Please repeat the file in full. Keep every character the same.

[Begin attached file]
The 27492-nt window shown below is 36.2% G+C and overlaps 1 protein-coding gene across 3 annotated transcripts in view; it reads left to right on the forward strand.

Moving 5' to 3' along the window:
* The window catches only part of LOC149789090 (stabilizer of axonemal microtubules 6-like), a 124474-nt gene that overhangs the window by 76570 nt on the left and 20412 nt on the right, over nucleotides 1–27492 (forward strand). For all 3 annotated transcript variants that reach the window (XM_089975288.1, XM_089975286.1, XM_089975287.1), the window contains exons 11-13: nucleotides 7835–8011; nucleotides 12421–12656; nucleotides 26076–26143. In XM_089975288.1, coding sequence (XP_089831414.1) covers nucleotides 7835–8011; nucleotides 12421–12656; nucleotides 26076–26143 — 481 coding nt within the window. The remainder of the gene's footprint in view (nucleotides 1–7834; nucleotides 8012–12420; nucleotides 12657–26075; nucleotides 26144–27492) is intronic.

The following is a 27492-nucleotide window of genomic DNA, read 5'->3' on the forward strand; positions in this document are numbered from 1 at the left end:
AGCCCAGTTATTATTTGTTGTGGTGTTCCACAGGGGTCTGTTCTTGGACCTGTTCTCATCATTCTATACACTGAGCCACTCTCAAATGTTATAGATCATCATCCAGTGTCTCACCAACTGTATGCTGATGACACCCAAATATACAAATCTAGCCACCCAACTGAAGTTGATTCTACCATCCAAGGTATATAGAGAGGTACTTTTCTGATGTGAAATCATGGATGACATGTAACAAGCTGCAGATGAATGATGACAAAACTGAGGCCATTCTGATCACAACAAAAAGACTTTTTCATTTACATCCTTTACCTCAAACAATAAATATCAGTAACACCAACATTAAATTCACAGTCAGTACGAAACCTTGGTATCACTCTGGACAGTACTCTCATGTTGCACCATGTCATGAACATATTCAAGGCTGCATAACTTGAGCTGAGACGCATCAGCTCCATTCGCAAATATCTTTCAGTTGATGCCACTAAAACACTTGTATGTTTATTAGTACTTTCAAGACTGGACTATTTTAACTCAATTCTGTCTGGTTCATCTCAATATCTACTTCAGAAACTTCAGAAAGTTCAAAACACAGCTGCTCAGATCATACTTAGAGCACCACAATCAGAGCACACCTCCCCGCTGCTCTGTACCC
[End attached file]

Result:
The 27492-nt window shown below is 36.2% G+C and overlaps 1 protein-coding gene across 3 annotated transcripts in view; it reads left to right on the forward strand.

Moving 5' to 3' along the window:
* The window catches only part of LOC149789090 (stabilizer of axonemal microtubules 6-like), a 124474-nt gene that overhangs the window by 76570 nt on the left and 20412 nt on the right, over nucleotides 1–27492 (forward strand). For all 3 annotated transcript variants that reach the window (XM_089975288.1, XM_089975286.1, XM_089975287.1), the window contains exons 11-13: nucleotides 7835–8011; nucleotides 12421–12656; nucleotides 26076–26143. In XM_089975288.1, coding sequence (XP_089831414.1) covers nucleotides 7835–8011; nucleotides 12421–12656; nucleotides 26076–26143 — 481 coding nt within the window. The remainder of the gene's footprint in view (nucleotides 1–7834; nucleotides 8012–12420; nucleotides 12657–26075; nucleotides 26144–27492) is intronic.

The following is a 27492-nucleotide window of genomic DNA, read 5'->3' on the forward strand; positions in this document are numbered from 1 at the left end:
AGCCCAGTTATTATTTGTTGTGGTGTTCCACAGGGGTCTGTTCTTGGACCTGTTCTCATCATTCTATACACTGAGCCACTCTCAAATGTTATAGATCATCATCCAGTGTCTCACCAACTGTATGCTGATGACACCCAAATATACAAATCTAGCCACCCAACTGAAGTTGATTCTACCATCCAAGGTATATAGAGAGGTACTTTTCTGATGTGAAATCATGGATGACATGTAACAAGCTGCAGATGAATGATGACAAAACTGAGGCCATTCTGATCACAACAAAAAGACTTTTTCATTTACATCCTTTACCTCAAACAATAAATATCAGTAACACCAACATTAAATTCACAGTCAGTACGAAACCTTGGTATCACTCTGGACAGTACTCTCATGTTGCACCATGTCATGAACATATTCAAGGCTGCATAACTTGAGCTGAGACGCATCAGCTCCATTCGCAAATATCTTTCAGTTGATGCCACTAAAACACTTGTATGTTTATTAGTACTTTCAAGACTGGACTATTTTAACTCAATTCTGTCTGGTTCATCTCAATATCTACTTCAGAAACTTCAGAAAGTTCAAAACACAGCTGCTCAGATCATACTTAGAGCACCACAATCAGAGCACACCTCCCCGCTGCTCTGTACCC